One pivotal feature in the metastatic cascade is the loss of the epithelial cell adhesion molecule E-cadherin [1, 2]. In fact, not only is E-cadherin a predominant surface epithelial phenotype marker, but also, a pivotal regulator of anti-invasive properties and MET [35]. Consequently, loss of E-cadherin expression not only disrupts cell–cell junctions; but also, correlates with the acquisition of invasiveness, increased tumor grade in vitro and in vivo [6, 7], and poor patient prognosis [8, 9]. Mechanistically, membrane-bound E-cadherin prevents nuclear signaling and transcriptional activation of mesenchymal genes, EMT and cancer progression [2, 10, 11]. Studies have also identified multiple negative regulators for E-cadherin expression such as: Snail [12], Twist [13], Slug [14], and ZEB [15] which are deployed in various carcinomas during phenotypic transitioning and disease progression.

Recently, we and others have suggested a role for Pax-5 in phenotypic transitioning programs (EMT-MET) which in turn could modulate breast cancer aggressivity and disease progression [1618]. Pax-5 is a member of the Paired Box (Pax) gene family that controls gene expression programs pivotal in cellular processes such as proliferation, differentiation and apoptosis [19]. Pax-5 has been extensively studied for its essential role in B lymphocyte identity and commitment [20]. Functional studies have shown that Pax-5 behaves as a potent oncogene in most types of lymphoma and lymphocytic leukemia [21]. We now know that Pax-5 expression is found in a variety of cell types and non-lymphoid cancers such as: neuroblastoma, rhabdomyosarcoma, merkel- and small-cell carcinomas, oral carcinomas, colorectal carcinoma, neuroendocrine carcinoma, bladder carcinoma, lung carcinoma, liver carcinoma (reviewed in [22]). Although controversial, Pax-5 expression has also been detected in breast carcinoma [2325]. Intriguingly, Pax-5 seems to confer an anti-proliferative effect in most carcinomas studied in opposition to its oncogenic effects in B cell cancers [18, 26]. In contrast to B-cell cancer lesions, the specific role of Pax-5 in carcinoma development and progression is relatively unknown.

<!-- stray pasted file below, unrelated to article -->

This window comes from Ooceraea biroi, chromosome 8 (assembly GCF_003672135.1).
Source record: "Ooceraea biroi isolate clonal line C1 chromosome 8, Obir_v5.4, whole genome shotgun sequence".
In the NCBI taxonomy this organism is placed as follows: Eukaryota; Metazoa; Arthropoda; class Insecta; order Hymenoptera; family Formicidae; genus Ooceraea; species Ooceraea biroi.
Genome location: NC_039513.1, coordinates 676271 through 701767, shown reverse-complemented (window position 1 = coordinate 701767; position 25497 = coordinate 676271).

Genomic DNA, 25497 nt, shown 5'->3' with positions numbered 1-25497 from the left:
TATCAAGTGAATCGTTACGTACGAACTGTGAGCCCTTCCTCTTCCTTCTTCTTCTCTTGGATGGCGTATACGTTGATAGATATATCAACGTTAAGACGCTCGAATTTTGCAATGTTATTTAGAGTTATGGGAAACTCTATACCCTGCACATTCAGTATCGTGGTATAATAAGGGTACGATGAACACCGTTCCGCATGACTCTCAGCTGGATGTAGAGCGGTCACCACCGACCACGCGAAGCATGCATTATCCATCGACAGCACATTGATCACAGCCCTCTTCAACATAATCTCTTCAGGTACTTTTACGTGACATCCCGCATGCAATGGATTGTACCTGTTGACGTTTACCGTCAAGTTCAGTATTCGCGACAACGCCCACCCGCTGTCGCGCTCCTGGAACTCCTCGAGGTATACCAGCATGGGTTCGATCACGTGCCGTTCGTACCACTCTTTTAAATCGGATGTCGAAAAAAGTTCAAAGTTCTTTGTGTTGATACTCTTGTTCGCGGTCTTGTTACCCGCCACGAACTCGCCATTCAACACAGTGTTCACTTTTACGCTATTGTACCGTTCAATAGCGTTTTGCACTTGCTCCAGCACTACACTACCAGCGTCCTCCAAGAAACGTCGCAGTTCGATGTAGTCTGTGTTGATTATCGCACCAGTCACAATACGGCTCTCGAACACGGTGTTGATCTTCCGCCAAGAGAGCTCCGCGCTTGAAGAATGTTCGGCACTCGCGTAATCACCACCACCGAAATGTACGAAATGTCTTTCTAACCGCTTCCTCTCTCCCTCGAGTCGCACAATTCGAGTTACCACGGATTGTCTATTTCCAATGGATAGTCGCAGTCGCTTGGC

In the present study, we characterize Pax-5 expression profiles in breast cancer using mammary tissue-arrays and show that Pax-5 expression is prevalent in 97% of mammary samples tested. We also elucidate the molecular and cellular roles of Pax-5 in breast cancer processes. More importantly, we show that Pax-5 is a potent inducer of pro-epithelialisation regulator E-cadherin which leads to breast cancer MET. These findings bring a better understanding of the genetic triggers and signaling networks regulating breast cancer malignancy which is essential for a comprehensive understanding of disease progression and to improve patient outcome.


Pax-5 is expressed in mammary cell lines